Pursuit of Happiness, Meaning and Joy

Me Walking

By Julia Drendel

The “pursuit of happiness” is guaranteed in the US Constitution. Notice that happiness is not guaranteed, only the pursuit of happiness. Nevertheless, modern American society is colored by this basic guaranty, and much of modern American life can be attributed to the sacrosanct pursuit of happiness. Many also mistake the freedom to pursue happiness with happiness itself.

We live in a world in which our lives tend to be measured by how happy we are. Many among us feel that we have a right to be happy, and many among us are disappointed, angry and even indignant when happiness eludes them. Indeed, happiness is an elusive creature. I have written on this before.

I go to thinking about the subject again as I read about, Viktor Frankl, a Viennese psychiatrist, who says this:

“It is the very pursuit of happiness that thwarts happiness.”


The statement comes at a very personal price for Frankl and his family, who were victims of the Holocaust. Only Frankl survived. His views on this subject carry some unusual weight as a result of his experience. His conclusion is that there is something far more powerful, far more important to life, than happiness – and that is meaning.

He learned early on that those who found meaning in life, even in the more horrendous circumstances, were “far more resilient to suffering than those who did not.” “Everything can be taken from a man but one thing,” Frankl wrote in Man’s Search for Meaning, “the last of the human freedoms — to choose one’s attitude in any given set of circumstances, to choose one’s own way.”

Frankl goes on to conclude that a meaningful life often leads to a happy life, but happiness pursued for its own sake usually leads to an unhappy, unfulfilled and shallow existence. Meaning, in the end, is what differentiates human being from animals. Happiness is a base feeling that is shared by humans and animals alike. Meaning is what human beings different and what we are meant for.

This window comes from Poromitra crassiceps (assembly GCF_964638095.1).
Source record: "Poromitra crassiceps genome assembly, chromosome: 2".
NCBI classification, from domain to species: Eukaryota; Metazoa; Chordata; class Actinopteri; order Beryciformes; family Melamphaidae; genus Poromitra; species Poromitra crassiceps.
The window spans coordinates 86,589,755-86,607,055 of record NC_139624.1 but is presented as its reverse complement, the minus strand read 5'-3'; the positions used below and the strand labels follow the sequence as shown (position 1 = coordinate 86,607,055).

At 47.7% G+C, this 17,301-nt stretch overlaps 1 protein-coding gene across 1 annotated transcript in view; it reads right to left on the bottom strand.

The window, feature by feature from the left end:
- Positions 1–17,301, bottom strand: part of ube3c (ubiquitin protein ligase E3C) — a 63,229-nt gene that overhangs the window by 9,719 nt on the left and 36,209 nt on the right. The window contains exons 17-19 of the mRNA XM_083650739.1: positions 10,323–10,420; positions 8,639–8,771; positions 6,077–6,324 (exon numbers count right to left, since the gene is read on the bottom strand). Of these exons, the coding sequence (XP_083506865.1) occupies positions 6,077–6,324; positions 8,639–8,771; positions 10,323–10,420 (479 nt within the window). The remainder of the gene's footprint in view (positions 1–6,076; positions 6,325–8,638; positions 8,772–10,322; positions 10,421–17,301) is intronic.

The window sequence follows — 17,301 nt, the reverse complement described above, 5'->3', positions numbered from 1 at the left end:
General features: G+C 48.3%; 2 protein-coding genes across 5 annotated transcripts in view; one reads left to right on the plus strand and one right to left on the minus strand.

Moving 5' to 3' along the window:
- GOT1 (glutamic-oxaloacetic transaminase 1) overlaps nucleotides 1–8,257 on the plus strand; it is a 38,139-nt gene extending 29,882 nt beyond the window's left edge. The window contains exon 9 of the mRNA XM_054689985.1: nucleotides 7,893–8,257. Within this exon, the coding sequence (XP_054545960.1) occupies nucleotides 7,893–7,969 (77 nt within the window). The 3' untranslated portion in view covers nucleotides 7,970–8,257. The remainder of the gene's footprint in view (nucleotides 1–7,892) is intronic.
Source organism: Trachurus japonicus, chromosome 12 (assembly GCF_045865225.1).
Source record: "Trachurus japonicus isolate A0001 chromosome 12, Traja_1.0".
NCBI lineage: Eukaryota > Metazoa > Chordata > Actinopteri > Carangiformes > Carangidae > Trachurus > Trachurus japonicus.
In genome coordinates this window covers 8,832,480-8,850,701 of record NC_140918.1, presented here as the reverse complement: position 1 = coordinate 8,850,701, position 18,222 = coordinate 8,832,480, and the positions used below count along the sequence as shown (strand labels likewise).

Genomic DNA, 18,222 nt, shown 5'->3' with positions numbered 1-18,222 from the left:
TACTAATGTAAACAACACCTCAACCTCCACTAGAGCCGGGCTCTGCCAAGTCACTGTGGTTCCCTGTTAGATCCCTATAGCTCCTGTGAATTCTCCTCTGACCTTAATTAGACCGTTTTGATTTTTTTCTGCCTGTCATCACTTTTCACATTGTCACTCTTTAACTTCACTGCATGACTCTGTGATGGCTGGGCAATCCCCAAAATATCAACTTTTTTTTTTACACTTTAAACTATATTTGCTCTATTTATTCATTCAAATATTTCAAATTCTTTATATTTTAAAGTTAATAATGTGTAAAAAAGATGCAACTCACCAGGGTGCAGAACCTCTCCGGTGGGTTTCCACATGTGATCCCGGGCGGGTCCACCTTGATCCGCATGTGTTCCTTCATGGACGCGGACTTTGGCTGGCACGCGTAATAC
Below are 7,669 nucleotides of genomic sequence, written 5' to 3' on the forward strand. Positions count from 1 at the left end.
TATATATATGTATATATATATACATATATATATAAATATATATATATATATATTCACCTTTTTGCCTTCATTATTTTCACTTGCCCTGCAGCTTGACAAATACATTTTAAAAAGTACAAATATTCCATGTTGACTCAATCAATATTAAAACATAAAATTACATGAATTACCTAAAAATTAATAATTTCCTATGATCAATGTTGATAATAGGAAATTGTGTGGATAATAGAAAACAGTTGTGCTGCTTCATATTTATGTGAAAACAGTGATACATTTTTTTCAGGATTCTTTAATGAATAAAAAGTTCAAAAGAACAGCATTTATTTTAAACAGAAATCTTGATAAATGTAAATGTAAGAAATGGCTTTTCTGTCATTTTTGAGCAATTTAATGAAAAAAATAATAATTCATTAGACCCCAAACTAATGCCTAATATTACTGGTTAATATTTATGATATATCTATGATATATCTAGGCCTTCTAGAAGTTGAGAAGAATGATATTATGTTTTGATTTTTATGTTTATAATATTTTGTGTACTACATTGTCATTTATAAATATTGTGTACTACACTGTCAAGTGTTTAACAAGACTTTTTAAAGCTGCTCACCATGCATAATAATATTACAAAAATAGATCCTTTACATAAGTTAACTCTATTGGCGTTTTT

This is no theoretical exercise for Frankl. He lived it. He was a prodigy. He rose quickly to acclaim, becoming the chief of neurology at Vienna’s Rothschild Hospital as the Nazi threat loomed. Newly married, he obtained a visa to escape the cataclysm he knew was coming. But, he was faced with a dilemma: escape to America or stay and protect his parents. Emily Esfahani Smith describes the choice he made this way in her article in the Atlantic, There’s More to Life than Being Happy:

As Anna S. Redsand recounts in her biography of Frankl, he was at a loss for what to do, so he set out for St. Stephan’s Cathedral in Vienna to clear his head. Listening to the organ music, he repeatedly asked himself, “Should I leave my parents behind?… Should I say goodbye and leave them to their fate?” Where did his responsibility lie? He was looking for a “hint from heaven.”